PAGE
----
Writing woes – Flash fiction

For the past couple of months, Charli Mills has been posting a flash fiction challenge on her site Carrot Ranch Communications.

I have been really enjoying the challenges as I hadn’t tried writing fiction in such brevity before. I do like having a go at various genres but the main focus of my writing is education and literacy learning. I am currently developing resources for children, parents and teachers which I plan to make available on a future website.

 Having many years’ experience in writing these types of resources, I sometimes think I would be willing to develop any resource requested by an early childhood teacher. Participating in the Flash Fiction Challenge was a way of proving to myself that I could attempt any topic and genre.

 However, I have not found writing a response to this week’s prompt so easy. Charli’s challenge was to In 99 words (no more, no less) write a travel horror story.

 I am not a fan of horror (real or imagined) and I haven’t done enough travel to have experienced a horror story (thankfully) but I was still keen to have a go and keep up my good participation record.

The difficulty I was experiencing with this writing task made me think about writing tasks that are set for children in school. How many children have ever returned from holiday and been set the task of writing about “My Holiday”?

Maybe that’s not so bad, they have all experienced it. But what about other topics that are of little interest to them.

 This week across Australia students in years 3, 5, 7 and 9 are sitting NAPLAN (National Assessment Program – Literacy and Numeracy) tests.

Students in those year levels are set the same writing task . They are givena ‘prompt’ – an idea or topic – and asked to write a response of a particular text type” 

Information on the acara (Australian Curriculum Assessment and Reporting Authority) webstite explains that

“In 2014, as in previous years, the Writing task will be a single common task for all students. The 2014 Writing test will require students to respond to either a persuasive or narrative Writing prompt. However, the genre of the prompt will not be disclosed prior to the test period.”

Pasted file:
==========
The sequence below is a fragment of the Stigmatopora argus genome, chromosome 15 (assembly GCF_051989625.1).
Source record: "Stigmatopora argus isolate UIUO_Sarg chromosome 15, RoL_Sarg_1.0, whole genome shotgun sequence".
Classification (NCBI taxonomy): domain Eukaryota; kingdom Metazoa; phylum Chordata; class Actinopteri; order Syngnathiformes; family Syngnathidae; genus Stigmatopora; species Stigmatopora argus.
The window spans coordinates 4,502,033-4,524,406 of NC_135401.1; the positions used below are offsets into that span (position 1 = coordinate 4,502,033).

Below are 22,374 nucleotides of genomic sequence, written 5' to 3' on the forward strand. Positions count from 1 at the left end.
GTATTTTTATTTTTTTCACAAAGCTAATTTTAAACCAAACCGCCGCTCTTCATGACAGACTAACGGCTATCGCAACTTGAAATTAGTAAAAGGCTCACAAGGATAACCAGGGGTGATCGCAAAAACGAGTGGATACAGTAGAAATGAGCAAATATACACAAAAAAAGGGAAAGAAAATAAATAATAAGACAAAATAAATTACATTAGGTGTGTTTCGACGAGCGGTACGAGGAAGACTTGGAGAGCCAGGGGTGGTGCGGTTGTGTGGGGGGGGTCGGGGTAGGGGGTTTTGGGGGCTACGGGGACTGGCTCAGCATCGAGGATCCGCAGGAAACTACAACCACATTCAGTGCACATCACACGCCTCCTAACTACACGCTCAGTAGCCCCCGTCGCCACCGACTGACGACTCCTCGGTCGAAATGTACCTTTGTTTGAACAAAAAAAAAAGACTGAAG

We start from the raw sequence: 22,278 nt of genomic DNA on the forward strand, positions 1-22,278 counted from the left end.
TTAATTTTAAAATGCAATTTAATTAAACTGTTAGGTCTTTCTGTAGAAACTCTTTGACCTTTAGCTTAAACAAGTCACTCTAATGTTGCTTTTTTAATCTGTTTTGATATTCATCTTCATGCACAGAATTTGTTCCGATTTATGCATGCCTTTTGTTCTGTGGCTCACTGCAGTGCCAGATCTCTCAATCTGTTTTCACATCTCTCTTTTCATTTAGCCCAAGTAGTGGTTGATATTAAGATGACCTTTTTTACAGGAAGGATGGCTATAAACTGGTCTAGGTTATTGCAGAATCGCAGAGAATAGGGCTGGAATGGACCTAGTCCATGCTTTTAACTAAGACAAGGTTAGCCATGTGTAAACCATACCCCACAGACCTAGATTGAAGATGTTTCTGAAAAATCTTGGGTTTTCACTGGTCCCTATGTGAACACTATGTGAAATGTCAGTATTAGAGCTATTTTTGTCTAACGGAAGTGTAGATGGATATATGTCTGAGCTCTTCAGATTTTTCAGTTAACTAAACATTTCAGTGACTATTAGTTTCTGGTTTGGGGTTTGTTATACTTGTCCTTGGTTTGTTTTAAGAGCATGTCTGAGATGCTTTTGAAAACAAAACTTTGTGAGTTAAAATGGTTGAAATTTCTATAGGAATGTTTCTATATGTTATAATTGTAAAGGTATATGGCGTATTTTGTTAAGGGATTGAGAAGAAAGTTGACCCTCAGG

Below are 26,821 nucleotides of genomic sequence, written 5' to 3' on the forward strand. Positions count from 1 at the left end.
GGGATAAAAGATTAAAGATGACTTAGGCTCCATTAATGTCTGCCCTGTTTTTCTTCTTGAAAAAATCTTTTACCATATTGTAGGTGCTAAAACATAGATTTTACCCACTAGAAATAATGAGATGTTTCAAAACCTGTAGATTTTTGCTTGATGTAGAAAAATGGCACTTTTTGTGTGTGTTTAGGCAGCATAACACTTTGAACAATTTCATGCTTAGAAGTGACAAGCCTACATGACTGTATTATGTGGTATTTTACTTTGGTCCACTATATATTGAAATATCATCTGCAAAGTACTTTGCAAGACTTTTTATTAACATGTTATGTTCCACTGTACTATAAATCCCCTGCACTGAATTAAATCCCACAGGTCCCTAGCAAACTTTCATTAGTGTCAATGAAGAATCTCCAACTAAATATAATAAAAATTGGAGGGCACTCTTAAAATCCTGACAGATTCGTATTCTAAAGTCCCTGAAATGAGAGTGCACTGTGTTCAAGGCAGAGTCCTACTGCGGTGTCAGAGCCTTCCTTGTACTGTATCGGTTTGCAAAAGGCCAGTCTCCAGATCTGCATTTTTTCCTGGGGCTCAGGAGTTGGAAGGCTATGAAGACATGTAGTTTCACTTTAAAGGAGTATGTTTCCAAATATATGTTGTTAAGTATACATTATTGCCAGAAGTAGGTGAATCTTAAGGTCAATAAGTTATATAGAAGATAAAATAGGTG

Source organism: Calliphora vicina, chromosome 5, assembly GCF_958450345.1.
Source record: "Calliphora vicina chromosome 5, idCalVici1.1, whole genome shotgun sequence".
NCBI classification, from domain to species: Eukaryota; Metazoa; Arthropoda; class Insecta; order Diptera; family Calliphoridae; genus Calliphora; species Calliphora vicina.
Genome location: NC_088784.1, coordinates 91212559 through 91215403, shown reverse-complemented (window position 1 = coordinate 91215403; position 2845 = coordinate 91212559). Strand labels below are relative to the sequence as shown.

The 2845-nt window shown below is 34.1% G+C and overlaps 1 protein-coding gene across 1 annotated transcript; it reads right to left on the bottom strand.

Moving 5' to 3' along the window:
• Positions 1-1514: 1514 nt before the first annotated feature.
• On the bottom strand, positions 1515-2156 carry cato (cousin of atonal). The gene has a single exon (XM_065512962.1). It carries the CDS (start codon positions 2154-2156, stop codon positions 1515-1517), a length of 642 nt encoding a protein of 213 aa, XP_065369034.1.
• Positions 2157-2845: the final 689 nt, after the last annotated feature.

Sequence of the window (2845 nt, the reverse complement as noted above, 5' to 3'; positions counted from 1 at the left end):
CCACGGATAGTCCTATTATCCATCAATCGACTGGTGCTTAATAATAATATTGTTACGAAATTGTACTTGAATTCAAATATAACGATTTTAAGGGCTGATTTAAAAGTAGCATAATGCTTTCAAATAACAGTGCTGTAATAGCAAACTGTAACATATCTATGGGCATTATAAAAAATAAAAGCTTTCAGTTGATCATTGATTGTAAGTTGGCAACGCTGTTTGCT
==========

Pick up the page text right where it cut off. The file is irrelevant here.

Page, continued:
It goes on further to say that

 “The provision of a rich and broad curriculum is the best preparation for NAPLAN, including the Writing task.”

I think I have a fairly rich and broad educational background with a reasonable level of literacy skills; but I am not convinced that, on any given day, in a restricted amount of time, under the watchful eyes of supervisors I would produce my best work in response to a prompt about which I may have little experience, knowledge or interest.

 

What about you? How do you think you would go?

 

Below is my response to Charli’s horror travel prompt. I don’t think it is my best work.

 

Travel woes

She willed the doors shut forever, knowing that open they must, or she’d be left behind.

She mentally checked and re-checked required items. Surely there was something she had missed?

 Dread gripped her ankles, threatening her balance.

Fear squeezed her chest, constricting her breath.

 Heights and enclosed spaces were not her thing.

 She straightened, attempting to hide the tremble from fellow travellers.

 “Don’t be crowded. I need space, air to breathe.”

 The doors opened. She was swept inside.

 They closed, encasing her. No escape now.

Would she make the distance, mind intact?

 Ding!

Floor 35. Here already.

 

The NAPLAN writing tasks are marked against a rubric of 10 criteria. I wonder what the criteria for flash fiction would be and how I would score.

 

Please share your thoughts.

17 thoughts on “Writing woes – Flash fiction

  1. Pingback: Whose failure? | Norah Colvin

  2. Pingback: Who tests the testers? | Norah Colvin

  3. Nanny Shecando

    Your thoughts on the NAPLAN testing are very interesting, I must say that i’m inclined to agree with your perspective towards it. As I said to the twins as they come home after their NAPLAN writing challenges, ‘you wrote a story according to the prompt and you did your best. No two will be the same and therefore there’s no point comparing individual work to others – it’s simply not measurable’. Also, horror travel stories – you got this!

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    1. Norah Post author

      I’d be interested to know what the prompt was this year, how the twins responded to it, and how they felt about their responses. I love that you suggested they not compare though – we are all individuals. Even twins have different perspectives on things. I’m pleased you “enjoyed” my horror story! I’m definitely not comparing it with the other responses to the prompt!

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  4. Pingback: Oh, the Horror of Travel « Carrot Ranch Communications

  5. Charli Mills

    Norah, I greatly appreciate your reflection from the point of view of your profession. As an educator, you understand that writing assignments might not appeal to all students. When you accepted this challenge that didn’t appeal to you or your experiences, you were stepping into the shoes of students who might not be inspired to respond to their prompt. This makes you an insightful educator. Thank you for stepping up!